Cultivating Professional Advisors

Most gift planners recognize the importance of cultivating relationships with the local “allied professional” community (for the purpose of this article, “allied professional” or “AP” includes lawyers, accountants, financial planners/advisors and insurance advisors) but very few of us take a strategic approach when it comes to leveraging these relationships to serve the best interests of our respective organizations. The following is a list of my TOP TEN quick tips, hints and strategies when it comes to getting the most from your allied professionals.

  1. Define your objectives. Quite simply, how are you going to use AP’s to advance your organization’s development/gift planning objectives? What are your expectations? And perhaps the most important question to ask yourself is whether or not cultivating these relationships is truly the best investment of your time.
  2. Don’t use the term “Allied Professionals” with your allied professionals. Most AP’s don’t have a clue what you’re talking about when you use the term “allied professional”. When I am addressing a group of AP’s, I’m more apt to use the term “advisor” or “consultant”.
  3. Be strategic in choosing your allied professionals. Personally, I believe that financial planners/advisors are the single most important group to cultivate. Why? It is this group of professionals that are having “holistic” discussions with their clients about their financial affairs. As a result, a well-versed financial advisor understands how philanthropy can fit into the client’s overall financial plan. In fact, more and more advisors feel that they are doing their clients a disservice if they don’t discuss the practical (i.e. tax benefits) merits of charitable giving. Don’t assume that all lawyers and/or accountants spend much time on estate planning issues. For obvious reasons, you’re not going to want to cultivate litigators or auditors.
  4. Don’t talk up your organization when enlisting the support of allied professionals. You should never expect AP’s to talk about your organization in their professional conversations with their clients. Whether I am addressing a group of AP’s or meeting with them one-on-one, my goal is simply to underscore to the AP the importance of incorporating philanthropy into his/her professional practice. Furthermore, don’t promise to deliver business to an AP. In addition to being unethical, it’s a promise that you might not be able to keep.
  5. Provide the tools that the AP needs to achieve your objectives. This step isn’t easy because it takes time. Many AP’s don’t talk about philanthropy with their clients because they feel it’s too personal a subject, or because they simply don’t know how to bring it up in the first place. The role of the gift planner is to help the AP overcome these objections. You need to provide the AP’s with tangible tools or information that allows them to incorporate philanthropy into their professional practice. In my organization, we provide AP’s with a Personal Information Booklet that they can provide to their clients to document their personal and estate information (which they can in turn pass on to their executors). Because this Booklet is branded with my organization’s logo and information, this often leads to a discussion about personal philanthropy.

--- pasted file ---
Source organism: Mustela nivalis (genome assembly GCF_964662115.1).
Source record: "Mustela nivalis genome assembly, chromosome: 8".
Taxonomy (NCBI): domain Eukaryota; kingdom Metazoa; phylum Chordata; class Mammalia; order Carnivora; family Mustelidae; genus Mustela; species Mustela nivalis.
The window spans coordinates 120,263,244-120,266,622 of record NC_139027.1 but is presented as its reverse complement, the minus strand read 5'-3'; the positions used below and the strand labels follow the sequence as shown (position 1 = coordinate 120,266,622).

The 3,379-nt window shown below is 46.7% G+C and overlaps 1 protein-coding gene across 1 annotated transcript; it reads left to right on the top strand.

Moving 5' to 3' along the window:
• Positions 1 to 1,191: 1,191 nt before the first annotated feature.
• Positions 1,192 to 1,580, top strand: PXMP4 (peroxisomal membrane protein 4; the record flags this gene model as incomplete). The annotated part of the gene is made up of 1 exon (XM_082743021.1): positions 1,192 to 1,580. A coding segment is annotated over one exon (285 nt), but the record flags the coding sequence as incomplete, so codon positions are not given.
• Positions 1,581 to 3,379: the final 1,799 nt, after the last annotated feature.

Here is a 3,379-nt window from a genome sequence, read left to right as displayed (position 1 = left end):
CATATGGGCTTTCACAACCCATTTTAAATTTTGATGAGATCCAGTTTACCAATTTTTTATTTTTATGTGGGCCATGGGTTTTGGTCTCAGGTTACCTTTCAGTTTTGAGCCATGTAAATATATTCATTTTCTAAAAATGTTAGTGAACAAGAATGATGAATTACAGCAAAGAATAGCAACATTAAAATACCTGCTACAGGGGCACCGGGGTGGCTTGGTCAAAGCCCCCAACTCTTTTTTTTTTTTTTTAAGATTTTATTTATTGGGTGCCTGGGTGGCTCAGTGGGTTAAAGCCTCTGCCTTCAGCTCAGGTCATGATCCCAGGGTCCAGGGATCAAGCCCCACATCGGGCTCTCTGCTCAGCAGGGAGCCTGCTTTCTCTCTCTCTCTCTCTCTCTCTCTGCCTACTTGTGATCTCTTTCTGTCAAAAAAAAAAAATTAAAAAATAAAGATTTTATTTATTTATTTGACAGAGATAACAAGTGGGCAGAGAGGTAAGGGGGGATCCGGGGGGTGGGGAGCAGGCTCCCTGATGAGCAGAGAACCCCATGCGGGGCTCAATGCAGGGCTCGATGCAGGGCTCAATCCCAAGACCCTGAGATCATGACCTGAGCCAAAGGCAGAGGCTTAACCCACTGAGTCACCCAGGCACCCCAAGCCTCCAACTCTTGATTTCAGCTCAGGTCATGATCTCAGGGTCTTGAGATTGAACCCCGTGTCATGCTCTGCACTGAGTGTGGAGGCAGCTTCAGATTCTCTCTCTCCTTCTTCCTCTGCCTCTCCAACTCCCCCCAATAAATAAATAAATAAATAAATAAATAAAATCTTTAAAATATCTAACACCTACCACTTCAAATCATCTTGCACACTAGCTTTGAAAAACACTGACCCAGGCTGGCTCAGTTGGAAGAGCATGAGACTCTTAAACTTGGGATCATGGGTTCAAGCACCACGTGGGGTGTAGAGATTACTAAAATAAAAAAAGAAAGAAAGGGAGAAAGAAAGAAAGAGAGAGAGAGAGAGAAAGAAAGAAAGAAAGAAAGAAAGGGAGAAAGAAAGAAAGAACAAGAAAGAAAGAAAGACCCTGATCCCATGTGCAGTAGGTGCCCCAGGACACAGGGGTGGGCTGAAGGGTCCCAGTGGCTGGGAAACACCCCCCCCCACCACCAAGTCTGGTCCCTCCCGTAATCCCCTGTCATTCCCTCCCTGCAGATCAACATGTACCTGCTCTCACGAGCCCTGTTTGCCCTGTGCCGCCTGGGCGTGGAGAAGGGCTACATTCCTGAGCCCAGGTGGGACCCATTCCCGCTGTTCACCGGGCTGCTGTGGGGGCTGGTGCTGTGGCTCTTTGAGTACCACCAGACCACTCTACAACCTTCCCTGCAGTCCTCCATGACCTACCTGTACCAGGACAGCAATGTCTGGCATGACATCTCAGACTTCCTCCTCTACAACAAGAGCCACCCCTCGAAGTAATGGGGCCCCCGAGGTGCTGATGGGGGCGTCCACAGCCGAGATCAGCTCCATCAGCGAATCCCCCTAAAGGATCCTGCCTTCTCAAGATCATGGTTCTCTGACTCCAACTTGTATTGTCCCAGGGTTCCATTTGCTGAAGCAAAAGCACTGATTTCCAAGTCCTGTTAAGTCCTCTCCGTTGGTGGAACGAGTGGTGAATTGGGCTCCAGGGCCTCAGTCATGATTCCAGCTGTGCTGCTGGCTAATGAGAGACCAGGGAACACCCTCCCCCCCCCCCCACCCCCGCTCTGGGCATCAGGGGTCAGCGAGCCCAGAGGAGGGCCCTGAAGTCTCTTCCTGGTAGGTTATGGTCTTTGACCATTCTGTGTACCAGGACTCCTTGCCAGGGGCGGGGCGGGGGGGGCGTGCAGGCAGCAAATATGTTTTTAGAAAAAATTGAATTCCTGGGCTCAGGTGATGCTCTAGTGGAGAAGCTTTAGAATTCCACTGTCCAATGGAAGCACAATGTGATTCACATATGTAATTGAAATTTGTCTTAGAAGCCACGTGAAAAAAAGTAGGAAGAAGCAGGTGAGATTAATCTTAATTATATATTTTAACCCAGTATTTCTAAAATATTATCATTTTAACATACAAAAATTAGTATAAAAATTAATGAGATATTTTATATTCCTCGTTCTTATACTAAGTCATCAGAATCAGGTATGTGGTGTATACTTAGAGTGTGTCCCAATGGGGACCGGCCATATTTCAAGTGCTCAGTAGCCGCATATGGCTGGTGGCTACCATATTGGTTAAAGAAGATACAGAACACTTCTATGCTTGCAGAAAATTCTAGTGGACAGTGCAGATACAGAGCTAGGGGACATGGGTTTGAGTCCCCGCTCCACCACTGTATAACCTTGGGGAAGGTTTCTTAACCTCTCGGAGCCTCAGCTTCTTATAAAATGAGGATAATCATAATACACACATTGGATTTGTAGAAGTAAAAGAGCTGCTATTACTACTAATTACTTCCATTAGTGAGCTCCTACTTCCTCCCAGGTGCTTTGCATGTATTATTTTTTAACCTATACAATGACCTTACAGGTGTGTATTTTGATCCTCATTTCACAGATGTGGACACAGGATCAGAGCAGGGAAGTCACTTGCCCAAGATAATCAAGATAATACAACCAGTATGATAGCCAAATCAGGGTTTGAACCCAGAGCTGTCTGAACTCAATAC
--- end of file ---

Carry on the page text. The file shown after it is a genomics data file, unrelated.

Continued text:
6. Some professionals simply don’t want to be AP’s. Don’t assume that all professionals that you approach will be receptive to your message (whatever your message happens to be). Unfortunately, you should expect that a healthy portion of AP’s that you approach simply will not make the time to speak to you.
  7. Join your local estate planning council. This is easier said than done. Unfortunately, some estate planning councils don’t see a lot of value in inviting charities into their closed constituencies. Other councils are as secretive as fraternities when it comes to their membership criteria. Having said that, seek out your local estate planning council (you may have to locate more information through an existing member). If they are reluctant to invite you to participate, explain that under no circumstances will you be soliciting the group or any of its members for donations (their biggest fear) and your prime objective is to learn from the experiences of others. By the way, I am already assuming that you are a member of CAGP (Canadian Association of Gift Planners). If you’re not, then stop reading this article and join.
  8. Create a stewardship plan for your allied professionals. Treat your allied professionals like donors. Create a cultivation plan that allows for regular follow up. Keep in mind that they don’t expect to be wined and dined by someone who works for a charitable organization.
  9. Inform and educate your AP’s. Never assume that AP’s are experts in the field of charitable gift planning. Even those who spend a considerable amount of time discussing estate planning with their clients have a lot to learn. Most AP’s value your knowledge and experience. Keep them abreast about developments in gift planning (e.g. changes to endowment quotas, etc.). Your goal is to be the individual that this group turns to when it has a question on gift planning.
  10. It’s a win-win situation. Our donors rely on their advisors when making important financial decisions, including those pertaining to charitable giving, so it is fairly evident why cultivating AP’s is important. But AP’s also stand to gain from partnering with the charitable community. In addition to the wonderful emotional benefits that are associated with facilitating a charitable gift, the AP also stands to learn quite a bit about the technical aspects of gift planning, something that they can use to enhance their relationship with all of their clients.